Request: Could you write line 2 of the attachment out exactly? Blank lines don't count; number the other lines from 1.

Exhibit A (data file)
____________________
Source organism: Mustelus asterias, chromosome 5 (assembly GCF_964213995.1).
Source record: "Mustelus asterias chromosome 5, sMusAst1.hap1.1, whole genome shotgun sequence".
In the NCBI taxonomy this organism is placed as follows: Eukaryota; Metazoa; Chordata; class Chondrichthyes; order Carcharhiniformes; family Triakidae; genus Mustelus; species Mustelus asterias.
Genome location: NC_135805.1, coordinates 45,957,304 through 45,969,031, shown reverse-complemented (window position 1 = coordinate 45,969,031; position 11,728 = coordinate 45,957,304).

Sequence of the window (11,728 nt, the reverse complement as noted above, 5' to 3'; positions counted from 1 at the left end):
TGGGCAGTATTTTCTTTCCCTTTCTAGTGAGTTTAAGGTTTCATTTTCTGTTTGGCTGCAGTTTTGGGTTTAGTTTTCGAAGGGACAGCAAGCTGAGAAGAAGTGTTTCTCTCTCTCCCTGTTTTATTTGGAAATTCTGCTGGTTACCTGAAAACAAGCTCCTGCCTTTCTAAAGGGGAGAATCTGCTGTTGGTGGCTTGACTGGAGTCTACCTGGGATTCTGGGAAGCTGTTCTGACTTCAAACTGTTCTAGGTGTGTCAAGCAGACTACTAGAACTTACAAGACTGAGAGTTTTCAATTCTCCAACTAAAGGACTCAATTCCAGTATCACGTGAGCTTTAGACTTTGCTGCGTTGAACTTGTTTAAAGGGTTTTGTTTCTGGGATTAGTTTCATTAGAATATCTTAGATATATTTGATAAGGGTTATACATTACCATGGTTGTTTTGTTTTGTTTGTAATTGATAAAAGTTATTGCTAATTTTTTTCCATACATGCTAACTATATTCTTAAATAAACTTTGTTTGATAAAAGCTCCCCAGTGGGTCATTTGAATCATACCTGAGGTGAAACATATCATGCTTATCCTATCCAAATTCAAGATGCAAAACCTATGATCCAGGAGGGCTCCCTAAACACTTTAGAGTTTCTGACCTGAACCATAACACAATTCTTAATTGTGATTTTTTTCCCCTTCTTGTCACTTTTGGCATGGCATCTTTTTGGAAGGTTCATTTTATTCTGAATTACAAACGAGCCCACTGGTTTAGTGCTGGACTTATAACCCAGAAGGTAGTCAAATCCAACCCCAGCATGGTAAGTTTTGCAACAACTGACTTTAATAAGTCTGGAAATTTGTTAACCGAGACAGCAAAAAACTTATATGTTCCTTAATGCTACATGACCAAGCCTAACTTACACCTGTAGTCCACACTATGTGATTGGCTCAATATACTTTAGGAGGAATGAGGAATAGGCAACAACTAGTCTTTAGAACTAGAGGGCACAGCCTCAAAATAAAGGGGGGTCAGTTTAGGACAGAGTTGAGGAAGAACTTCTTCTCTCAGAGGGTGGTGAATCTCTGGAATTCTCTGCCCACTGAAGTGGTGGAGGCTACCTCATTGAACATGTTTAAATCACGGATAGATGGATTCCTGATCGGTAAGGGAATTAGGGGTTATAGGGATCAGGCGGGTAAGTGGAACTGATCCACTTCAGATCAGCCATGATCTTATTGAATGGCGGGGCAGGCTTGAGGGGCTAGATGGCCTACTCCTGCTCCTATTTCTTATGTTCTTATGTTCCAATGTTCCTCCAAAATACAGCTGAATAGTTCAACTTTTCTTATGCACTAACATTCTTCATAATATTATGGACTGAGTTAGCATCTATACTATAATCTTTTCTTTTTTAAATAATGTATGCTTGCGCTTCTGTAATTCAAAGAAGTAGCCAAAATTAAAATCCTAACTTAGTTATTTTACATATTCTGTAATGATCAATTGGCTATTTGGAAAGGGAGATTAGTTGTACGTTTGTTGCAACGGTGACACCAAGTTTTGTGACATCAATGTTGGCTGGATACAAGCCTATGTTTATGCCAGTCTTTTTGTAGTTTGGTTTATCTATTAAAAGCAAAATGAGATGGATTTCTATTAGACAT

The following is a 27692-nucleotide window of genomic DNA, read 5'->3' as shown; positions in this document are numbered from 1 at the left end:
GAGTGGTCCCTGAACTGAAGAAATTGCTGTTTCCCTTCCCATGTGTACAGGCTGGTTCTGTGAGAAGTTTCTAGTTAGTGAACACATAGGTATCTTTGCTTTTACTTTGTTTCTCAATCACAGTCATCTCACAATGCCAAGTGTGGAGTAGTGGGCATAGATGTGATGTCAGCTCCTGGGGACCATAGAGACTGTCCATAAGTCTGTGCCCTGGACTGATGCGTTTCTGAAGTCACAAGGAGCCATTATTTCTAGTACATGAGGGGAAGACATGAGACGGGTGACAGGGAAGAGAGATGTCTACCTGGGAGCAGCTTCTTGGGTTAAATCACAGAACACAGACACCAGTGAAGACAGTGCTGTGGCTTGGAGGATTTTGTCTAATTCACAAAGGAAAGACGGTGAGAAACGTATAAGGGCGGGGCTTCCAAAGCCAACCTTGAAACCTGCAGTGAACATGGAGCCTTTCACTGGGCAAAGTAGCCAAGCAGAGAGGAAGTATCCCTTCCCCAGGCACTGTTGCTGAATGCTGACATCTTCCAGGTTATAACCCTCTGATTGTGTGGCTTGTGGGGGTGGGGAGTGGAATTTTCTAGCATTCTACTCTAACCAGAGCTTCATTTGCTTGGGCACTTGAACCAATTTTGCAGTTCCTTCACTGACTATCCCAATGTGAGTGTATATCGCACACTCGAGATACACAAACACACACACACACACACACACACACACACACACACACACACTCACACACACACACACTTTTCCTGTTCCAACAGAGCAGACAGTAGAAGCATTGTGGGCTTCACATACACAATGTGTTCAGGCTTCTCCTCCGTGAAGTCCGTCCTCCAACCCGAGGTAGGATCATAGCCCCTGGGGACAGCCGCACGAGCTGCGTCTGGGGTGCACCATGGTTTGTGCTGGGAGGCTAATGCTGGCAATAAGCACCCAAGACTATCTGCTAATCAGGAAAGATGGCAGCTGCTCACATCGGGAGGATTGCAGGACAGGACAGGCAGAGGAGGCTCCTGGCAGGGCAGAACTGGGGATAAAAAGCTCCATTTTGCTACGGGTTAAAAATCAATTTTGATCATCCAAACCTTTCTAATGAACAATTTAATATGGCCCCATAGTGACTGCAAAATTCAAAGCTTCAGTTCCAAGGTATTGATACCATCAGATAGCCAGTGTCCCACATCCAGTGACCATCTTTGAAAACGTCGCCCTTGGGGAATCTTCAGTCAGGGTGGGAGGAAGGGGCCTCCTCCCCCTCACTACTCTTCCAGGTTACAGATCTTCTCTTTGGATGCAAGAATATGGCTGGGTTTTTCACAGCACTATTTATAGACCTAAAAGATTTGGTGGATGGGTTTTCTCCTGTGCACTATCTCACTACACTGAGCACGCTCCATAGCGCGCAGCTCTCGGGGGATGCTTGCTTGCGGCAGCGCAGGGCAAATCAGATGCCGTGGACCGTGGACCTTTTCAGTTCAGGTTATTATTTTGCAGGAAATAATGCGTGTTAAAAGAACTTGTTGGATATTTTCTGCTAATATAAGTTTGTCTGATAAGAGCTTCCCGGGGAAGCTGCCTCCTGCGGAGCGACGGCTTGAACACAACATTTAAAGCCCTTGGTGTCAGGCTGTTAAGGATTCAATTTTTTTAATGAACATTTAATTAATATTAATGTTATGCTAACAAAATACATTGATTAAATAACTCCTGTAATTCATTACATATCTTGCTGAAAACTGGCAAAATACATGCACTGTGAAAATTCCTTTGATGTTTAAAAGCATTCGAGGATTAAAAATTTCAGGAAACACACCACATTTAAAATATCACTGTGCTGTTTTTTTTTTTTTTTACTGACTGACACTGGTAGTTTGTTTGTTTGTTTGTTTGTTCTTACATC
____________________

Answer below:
Source record: "Mustelus asterias chromosome 5, sMusAst1.hap1.1, whole genome shotgun sequence".